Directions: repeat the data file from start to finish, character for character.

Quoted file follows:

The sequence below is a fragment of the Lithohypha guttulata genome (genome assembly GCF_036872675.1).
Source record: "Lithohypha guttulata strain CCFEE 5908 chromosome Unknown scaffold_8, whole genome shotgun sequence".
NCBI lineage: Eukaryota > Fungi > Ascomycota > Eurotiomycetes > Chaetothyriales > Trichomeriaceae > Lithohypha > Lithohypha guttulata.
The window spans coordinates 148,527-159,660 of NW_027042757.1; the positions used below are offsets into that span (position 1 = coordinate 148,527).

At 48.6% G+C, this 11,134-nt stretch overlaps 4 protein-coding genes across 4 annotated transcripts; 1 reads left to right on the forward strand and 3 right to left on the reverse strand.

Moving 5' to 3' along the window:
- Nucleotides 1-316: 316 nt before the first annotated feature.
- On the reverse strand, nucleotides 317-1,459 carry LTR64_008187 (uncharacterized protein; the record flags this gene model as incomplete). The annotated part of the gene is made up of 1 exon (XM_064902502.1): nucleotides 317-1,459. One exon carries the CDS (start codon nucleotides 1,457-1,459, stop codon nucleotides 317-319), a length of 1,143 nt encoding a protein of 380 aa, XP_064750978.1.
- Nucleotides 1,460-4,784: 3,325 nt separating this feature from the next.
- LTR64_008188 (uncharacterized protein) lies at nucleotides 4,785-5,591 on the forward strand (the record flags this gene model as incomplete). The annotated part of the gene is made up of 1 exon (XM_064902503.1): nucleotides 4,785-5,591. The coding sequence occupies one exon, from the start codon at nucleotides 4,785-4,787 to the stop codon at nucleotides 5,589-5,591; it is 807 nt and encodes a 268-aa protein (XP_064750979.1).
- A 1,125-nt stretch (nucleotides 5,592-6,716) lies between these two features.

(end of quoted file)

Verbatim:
The sequence below is a fragment of the Lithohypha guttulata genome (genome assembly GCF_036872675.1).
Source record: "Lithohypha guttulata strain CCFEE 5908 chromosome Unknown scaffold_8, whole genome shotgun sequence".
NCBI lineage: Eukaryota > Fungi > Ascomycota > Eurotiomycetes > Chaetothyriales > Trichomeriaceae > Lithohypha > Lithohypha guttulata.
The window spans coordinates 148,527-159,660 of NW_027042757.1; the positions used below are offsets into that span (position 1 = coordinate 148,527).

At 48.6% G+C, this 11,134-nt stretch overlaps 4 protein-coding genes across 4 annotated transcripts; 1 reads left to right on the forward strand and 3 right to left on the reverse strand.

Moving 5' to 3' along the window:
- Nucleotides 1-316: 316 nt before the first annotated feature.
- On the reverse strand, nucleotides 317-1,459 carry LTR64_008187 (uncharacterized protein; the record flags this gene model as incomplete). The annotated part of the gene is made up of 1 exon (XM_064902502.1): nucleotides 317-1,459. One exon carries the CDS (start codon nucleotides 1,457-1,459, stop codon nucleotides 317-319), a length of 1,143 nt encoding a protein of 380 aa, XP_064750978.1.
- Nucleotides 1,460-4,784: 3,325 nt separating this feature from the next.
- LTR64_008188 (uncharacterized protein) lies at nucleotides 4,785-5,591 on the forward strand (the record flags this gene model as incomplete). The annotated part of the gene is made up of 1 exon (XM_064902503.1): nucleotides 4,785-5,591. The coding sequence occupies one exon, from the start codon at nucleotides 4,785-4,787 to the stop codon at nucleotides 5,589-5,591; it is 807 nt and encodes a 268-aa protein (XP_064750979.1).
- A 1,125-nt stretch (nucleotides 5,592-6,716) lies between these two features.